Evil review: Season 3 is hellishly fun
Evil (TV series)
Recently ordained priest David (Mike Colter), vivaciously inquisitive psychologist Kristen (Katja Herbers), and trusty handyman-of-logic Ben (Aasif Mandvi) drive down a haunted highway. It's a lonely stretch of I-95 where truckers see visions and hear Satanic static. The trio keeps the mood up with a "Happy Together" sing-a-long. Then the radio blasts gross sounds, something red flies behind them, and the car shuts down. You're ready for anything, really: A demon, a scary truck, the terror of dead silence on an empty midnight road. They get out to check the engine, and Kristen sees something in the darkness of the forest. A person? A creature? The wind?
The moment should feel unusual. Evil (streaming Sundays on Paramount+) is generally a big city horror show. The three assessors explore possessions, chthonic infestations, and other spiritual oddities around New York City. But the series taps fears that are fairy-tale primal, even when the subject matter is freakishly modern. The dark forest is always here: The doomscroll of iPhone news, the search engine advertisement for a predatory videogame, the meme that kills. Christ, cryptocurrency. Evil isn't just about the internet. (It's also about parenting, the Vatican Secret Service, God's possible absence, centuries of Church-validated racism, the impossibility of home renovations, and why celibacy is hot.) But creators Robert and Michelle King have turned Evil into a paranoid opera for our derealized times. It's not uncommon for a character to declare themselves "disgusted with the insanity of reality." It's also not uncommon to see a hairy-breasted five-eyed demon working on an elliptical.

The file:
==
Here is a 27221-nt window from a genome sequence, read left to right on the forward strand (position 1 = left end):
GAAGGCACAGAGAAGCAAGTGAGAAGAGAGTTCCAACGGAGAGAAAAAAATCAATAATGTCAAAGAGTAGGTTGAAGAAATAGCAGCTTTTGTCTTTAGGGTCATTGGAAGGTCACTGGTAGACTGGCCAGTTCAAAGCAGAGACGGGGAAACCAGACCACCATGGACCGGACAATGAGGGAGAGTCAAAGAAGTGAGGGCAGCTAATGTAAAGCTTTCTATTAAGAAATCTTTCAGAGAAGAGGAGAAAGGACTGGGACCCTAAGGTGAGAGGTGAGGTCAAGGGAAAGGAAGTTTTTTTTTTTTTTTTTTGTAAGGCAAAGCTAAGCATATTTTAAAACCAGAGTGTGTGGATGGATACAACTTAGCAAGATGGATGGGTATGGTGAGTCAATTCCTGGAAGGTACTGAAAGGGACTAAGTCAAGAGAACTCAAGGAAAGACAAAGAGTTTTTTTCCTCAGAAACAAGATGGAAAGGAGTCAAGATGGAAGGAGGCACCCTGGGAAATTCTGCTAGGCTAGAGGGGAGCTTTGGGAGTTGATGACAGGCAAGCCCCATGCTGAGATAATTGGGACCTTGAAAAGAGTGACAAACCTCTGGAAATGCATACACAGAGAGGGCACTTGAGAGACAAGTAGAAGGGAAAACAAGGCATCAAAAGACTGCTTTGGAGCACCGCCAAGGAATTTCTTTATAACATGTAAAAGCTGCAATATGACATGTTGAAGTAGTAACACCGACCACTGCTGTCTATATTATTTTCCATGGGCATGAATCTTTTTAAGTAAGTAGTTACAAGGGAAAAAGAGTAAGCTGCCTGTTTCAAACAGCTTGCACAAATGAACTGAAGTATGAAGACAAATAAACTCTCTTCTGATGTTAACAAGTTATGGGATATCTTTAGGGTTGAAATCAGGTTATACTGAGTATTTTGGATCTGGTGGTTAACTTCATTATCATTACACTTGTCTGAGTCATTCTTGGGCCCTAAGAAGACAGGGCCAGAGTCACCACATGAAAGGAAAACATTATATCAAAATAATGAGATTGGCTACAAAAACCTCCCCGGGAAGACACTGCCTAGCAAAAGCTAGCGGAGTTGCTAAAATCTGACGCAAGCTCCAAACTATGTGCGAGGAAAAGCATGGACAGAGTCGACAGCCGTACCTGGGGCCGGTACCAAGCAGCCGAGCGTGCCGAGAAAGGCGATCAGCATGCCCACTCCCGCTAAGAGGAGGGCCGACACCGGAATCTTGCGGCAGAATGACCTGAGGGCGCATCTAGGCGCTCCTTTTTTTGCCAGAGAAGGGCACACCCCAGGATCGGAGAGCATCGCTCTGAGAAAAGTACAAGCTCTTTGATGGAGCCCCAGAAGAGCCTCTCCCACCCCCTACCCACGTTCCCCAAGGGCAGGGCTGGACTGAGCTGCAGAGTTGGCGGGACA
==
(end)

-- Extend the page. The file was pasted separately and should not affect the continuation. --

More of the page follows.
Season 3 picks up where last year's finale left off, with Kristen and David mid-smooch. She's married with four daughters. He just became an official Man of God, which means he's off the market, ladies. Evil zigs and then zags away from that will-they-or-won't-they moment, and expands its scope. A riotous new opening credits sequence foregrounds the massive cast around the central trio. There is more attention paid to Sister Andrea (Andrea Martin), a no-nonsense nun who sees demons constantly, and to Kristen's therapist Kurt (Kurt Fuller), now a regular bench player in Evil's squad. Kristen's cheerful husband Andy (Patrick Brammall) says he's home to stay. Ben's brilliant sister Karima (Sohina Sidhu) offers technical insight into his most confounding cases.
And I haven't even mentioned Kristen's mom Sheryl (Christine Lahti), who remains locked in a baffling danse macabre with Leland Townsend (Michael Emerson), Evil's most visible agent of general badness. That would be a lot of characters for, like, a lay-around Netflix show with more budget than plot progression. But in its third season, this former CBS show retains the fundamental forward momentum of a network procedural, even when it merrily throws the formula out the window.
This past Sunday's premiere focused on a scientific experiment to find the weight of a human soul. It required the participation of a dying priest, Father Frank Ignatius, played by Wallace Shawn. Pause for a moment on the casting of Shawn, who plays a deeply moving death scene and then really turns his performance up. The formerly stern priest gets more or less resurrected with a scientifically-confirmed weight off his shoulders. His first act is to kiss old friend Monseigneur Koreckie (Boris McGiver): "I always wanted to do that." Unrepressed priest-on-priest romance, and we're only halfway through the episode!